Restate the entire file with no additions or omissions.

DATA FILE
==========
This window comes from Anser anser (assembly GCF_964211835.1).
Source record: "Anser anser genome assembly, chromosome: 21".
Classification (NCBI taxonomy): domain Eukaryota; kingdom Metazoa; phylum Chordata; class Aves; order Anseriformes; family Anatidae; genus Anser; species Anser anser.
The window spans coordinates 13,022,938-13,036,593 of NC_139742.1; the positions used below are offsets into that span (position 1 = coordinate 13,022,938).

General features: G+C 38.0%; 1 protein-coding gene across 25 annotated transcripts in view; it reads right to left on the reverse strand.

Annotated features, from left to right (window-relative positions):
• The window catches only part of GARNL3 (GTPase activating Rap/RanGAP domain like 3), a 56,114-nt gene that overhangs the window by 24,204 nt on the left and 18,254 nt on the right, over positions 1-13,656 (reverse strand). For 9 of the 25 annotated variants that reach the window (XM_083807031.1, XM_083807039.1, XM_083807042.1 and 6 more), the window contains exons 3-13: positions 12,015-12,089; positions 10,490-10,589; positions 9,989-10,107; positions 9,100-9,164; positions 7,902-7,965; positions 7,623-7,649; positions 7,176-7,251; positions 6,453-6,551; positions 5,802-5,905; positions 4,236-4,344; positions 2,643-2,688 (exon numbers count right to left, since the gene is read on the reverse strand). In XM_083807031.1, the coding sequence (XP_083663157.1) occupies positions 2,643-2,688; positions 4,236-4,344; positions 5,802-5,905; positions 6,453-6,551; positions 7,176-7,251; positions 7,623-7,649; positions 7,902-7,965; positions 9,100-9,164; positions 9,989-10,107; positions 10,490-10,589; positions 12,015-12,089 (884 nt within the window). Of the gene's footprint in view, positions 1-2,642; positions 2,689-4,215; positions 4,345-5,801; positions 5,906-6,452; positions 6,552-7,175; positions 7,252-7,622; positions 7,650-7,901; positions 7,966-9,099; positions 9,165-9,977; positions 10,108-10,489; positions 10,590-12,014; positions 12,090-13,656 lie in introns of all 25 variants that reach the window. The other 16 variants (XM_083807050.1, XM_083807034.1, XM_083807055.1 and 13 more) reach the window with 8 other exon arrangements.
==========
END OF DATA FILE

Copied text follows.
This window comes from Anser anser (assembly GCF_964211835.1).
Source record: "Anser anser genome assembly, chromosome: 21".
Classification (NCBI taxonomy): domain Eukaryota; kingdom Metazoa; phylum Chordata; class Aves; order Anseriformes; family Anatidae; genus Anser; species Anser anser.
The window spans coordinates 13,022,938-13,036,593 of NC_139742.1; the positions used below are offsets into that span (position 1 = coordinate 13,022,938).

General features: G+C 38.0%; 1 protein-coding gene across 25 annotated transcripts in view; it reads right to left on the reverse strand.

Annotated features, from left to right (window-relative positions):
• The window catches only part of GARNL3 (GTPase activating Rap/RanGAP domain like 3), a 56,114-nt gene that overhangs the window by 24,204 nt on the left and 18,254 nt on the right, over positions 1-13,656 (reverse strand). For 9 of the 25 annotated variants that reach the window (XM_083807031.1, XM_083807039.1, XM_083807042.1 and 6 more), the window contains exons 3-13: positions 12,015-12,089; positions 10,490-10,589; positions 9,989-10,107; positions 9,100-9,164; positions 7,902-7,965; positions 7,623-7,649; positions 7,176-7,251; positions 6,453-6,551; positions 5,802-5,905; positions 4,236-4,344; positions 2,643-2,688 (exon numbers count right to left, since the gene is read on the reverse strand). In XM_083807031.1, the coding sequence (XP_083663157.1) occupies positions 2,643-2,688; positions 4,236-4,344; positions 5,802-5,905; positions 6,453-6,551; positions 7,176-7,251; positions 7,623-7,649; positions 7,902-7,965; positions 9,100-9,164; positions 9,989-10,107; positions 10,490-10,589; positions 12,015-12,089 (884 nt within the window). Of the gene's footprint in view, positions 1-2,642; positions 2,689-4,215; positions 4,345-5,801; positions 5,906-6,452; positions 6,552-7,175; positions 7,252-7,622; positions 7,650-7,901; positions 7,966-9,099; positions 9,165-9,977; positions 10,108-10,489; positions 10,590-12,014; positions 12,090-13,656 lie in introns of all 25 variants that reach the window. The other 16 variants (XM_083807050.1, XM_083807034.1, XM_083807055.1 and 13 more) reach the window with 8 other exon arrangements.